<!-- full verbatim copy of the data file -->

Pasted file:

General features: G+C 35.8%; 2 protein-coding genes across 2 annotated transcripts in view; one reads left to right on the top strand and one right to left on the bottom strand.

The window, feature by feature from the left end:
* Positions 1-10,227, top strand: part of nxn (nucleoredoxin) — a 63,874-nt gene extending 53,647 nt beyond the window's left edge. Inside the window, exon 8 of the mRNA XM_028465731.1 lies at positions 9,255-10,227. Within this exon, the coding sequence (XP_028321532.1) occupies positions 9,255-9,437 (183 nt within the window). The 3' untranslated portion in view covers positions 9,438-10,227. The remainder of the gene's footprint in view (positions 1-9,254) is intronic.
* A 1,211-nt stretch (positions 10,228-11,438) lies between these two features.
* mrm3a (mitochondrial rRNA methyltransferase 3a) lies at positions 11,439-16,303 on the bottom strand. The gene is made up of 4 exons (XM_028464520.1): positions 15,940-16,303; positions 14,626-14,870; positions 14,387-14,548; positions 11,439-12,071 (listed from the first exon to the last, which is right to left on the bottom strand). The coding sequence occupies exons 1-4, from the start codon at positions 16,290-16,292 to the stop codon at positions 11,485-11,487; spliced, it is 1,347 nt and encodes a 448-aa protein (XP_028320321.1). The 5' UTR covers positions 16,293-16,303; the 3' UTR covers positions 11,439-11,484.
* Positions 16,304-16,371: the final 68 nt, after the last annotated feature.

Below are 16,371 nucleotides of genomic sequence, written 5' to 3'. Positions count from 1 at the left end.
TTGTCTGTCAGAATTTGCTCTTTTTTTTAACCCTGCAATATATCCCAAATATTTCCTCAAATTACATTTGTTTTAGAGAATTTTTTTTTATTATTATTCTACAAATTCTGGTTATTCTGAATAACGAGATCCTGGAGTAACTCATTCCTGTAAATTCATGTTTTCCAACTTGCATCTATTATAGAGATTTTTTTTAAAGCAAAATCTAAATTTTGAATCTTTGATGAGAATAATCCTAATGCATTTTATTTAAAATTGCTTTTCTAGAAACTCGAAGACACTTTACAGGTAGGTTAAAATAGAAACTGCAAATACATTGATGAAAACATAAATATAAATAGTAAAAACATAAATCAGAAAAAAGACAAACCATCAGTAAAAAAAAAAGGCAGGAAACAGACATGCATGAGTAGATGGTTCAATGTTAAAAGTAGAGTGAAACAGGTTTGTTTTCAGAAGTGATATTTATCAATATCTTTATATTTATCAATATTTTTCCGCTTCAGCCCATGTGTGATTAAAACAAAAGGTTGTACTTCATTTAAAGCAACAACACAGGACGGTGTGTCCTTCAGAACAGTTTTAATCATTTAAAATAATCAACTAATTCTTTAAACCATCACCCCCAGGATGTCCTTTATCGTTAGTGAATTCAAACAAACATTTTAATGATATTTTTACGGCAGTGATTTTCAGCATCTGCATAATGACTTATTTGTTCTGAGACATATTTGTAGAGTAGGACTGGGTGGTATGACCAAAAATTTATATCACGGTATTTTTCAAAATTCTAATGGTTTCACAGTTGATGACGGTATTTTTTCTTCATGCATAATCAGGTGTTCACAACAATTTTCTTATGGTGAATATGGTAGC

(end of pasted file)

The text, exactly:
General features: G+C 35.8%; 2 protein-coding genes across 2 annotated transcripts in view; one reads left to right on the top strand and one right to left on the bottom strand.

The window, feature by feature from the left end:
* Positions 1-10,227, top strand: part of nxn (nucleoredoxin) — a 63,874-nt gene extending 53,647 nt beyond the window's left edge. Inside the window, exon 8 of the mRNA XM_028465731.1 lies at positions 9,255-10,227. Within this exon, the coding sequence (XP_028321532.1) occupies positions 9,255-9,437 (183 nt within the window). The 3' untranslated portion in view covers positions 9,438-10,227. The remainder of the gene's footprint in view (positions 1-9,254) is intronic.
* A 1,211-nt stretch (positions 10,228-11,438) lies between these two features.
* mrm3a (mitochondrial rRNA methyltransferase 3a) lies at positions 11,439-16,303 on the bottom strand. The gene is made up of 4 exons (XM_028464520.1): positions 15,940-16,303; positions 14,626-14,870; positions 14,387-14,548; positions 11,439-12,071 (listed from the first exon to the last, which is right to left on the bottom strand). The coding sequence occupies exons 1-4, from the start codon at positions 16,290-16,292 to the stop codon at positions 11,485-11,487; spliced, it is 1,347 nt and encodes a 448-aa protein (XP_028320321.1). The 5' UTR covers positions 16,293-16,303; the 3' UTR covers positions 11,439-11,484.
* Positions 16,304-16,371: the final 68 nt, after the last annotated feature.

Below are 16,371 nucleotides of genomic sequence, written 5' to 3'. Positions count from 1 at the left end.
TTGTCTGTCAGAATTTGCTCTTTTTTTTAACCCTGCAATATATCCCAAATATTTCCTCAAATTACATTTGTTTTAGAGAATTTTTTTTTATTATTATTCTACAAATTCTGGTTATTCTGAATAACGAGATCCTGGAGTAACTCATTCCTGTAAATTCATGTTTTCCAACTTGCATCTATTATAGAGATTTTTTTTAAAGCAAAATCTAAATTTTGAATCTTTGATGAGAATAATCCTAATGCATTTTATTTAAAATTGCTTTTCTAGAAACTCGAAGACACTTTACAGGTAGGTTAAAATAGAAACTGCAAATACATTGATGAAAACATAAATATAAATAGTAAAAACATAAATCAGAAAAAAGACAAACCATCAGTAAAAAAAAAAGGCAGGAAACAGACATGCATGAGTAGATGGTTCAATGTTAAAAGTAGAGTGAAACAGGTTTGTTTTCAGAAGTGATATTTATCAATATCTTTATATTTATCAATATTTTTCCGCTTCAGCCCATGTGTGATTAAAACAAAAGGTTGTACTTCATTTAAAGCAACAACACAGGACGGTGTGTCCTTCAGAACAGTTTTAATCATTTAAAATAATCAACTAATTCTTTAAACCATCACCCCCAGGATGTCCTTTATCGTTAGTGAATTCAAACAAACATTTTAATGATATTTTTACGGCAGTGATTTTCAGCATCTGCATAATGACTTATTTGTTCTGAGACATATTTGTAGAGTAGGACTGGGTGGTATGACCAAAAATTTATATCACGGTATTTTTCAAAATTCTAATGGTTTCACAGTTGATGACGGTATTTTTTCTTCATGCATAATCAGGTGTTCACAACAATTTTCTTATGGTGAATATGGTAGC